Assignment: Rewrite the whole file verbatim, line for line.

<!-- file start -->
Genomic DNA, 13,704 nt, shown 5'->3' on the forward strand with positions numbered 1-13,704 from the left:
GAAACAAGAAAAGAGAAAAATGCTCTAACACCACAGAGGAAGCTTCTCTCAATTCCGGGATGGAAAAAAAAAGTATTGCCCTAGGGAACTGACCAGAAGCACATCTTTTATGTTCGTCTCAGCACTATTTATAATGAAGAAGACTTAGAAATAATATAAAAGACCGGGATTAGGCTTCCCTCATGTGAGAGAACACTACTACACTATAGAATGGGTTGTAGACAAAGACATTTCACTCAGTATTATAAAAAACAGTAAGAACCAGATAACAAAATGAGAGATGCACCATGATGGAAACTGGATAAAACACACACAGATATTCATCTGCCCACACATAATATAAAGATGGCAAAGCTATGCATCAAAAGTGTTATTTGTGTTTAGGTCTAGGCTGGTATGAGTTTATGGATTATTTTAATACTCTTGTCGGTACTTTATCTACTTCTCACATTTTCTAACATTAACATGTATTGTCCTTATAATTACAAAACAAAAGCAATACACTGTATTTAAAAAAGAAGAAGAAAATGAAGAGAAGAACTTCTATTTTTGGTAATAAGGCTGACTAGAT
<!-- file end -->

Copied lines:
Genomic DNA, 13,704 nt, shown 5'->3' on the forward strand with positions numbered 1-13,704 from the left:
GAAACAAGAAAAGAGAAAAATGCTCTAACACCACAGAGGAAGCTTCTCTCAATTCCGGGATGGAAAAAAAAAGTATTGCCCTAGGGAACTGACCAGAAGCACATCTTTTATGTTCGTCTCAGCACTATTTATAATGAAGAAGACTTAGAAATAATATAAAAGACCGGGATTAGGCTTCCCTCATGTGAGAGAACACTACTACACTATAGAATGGGTTGTAGACAAAGACATTTCACTCAGTATTATAAAAAACAGTAAGAACCAGATAACAAAATGAGAGATGCACCATGATGGAAACTGGATAAAACACACACAGATATTCATCTGCCCACACATAATATAAAGATGGCAAAGCTATGCATCAAAAGTGTTATTTGTGTTTAGGTCTAGGCTGGTATGAGTTTATGGATTATTTTAATACTCTTGTCGGTACTTTATCTACTTCTCACATTTTCTAACATTAACATGTATTGTCCTTATAATTACAAAACAAAAGCAATACACTGTATTTAAAAAAGAAGAAGAAAATGAAGAGAAGAACTTCTATTTTTGGTAATAAGGCTGACTAGAT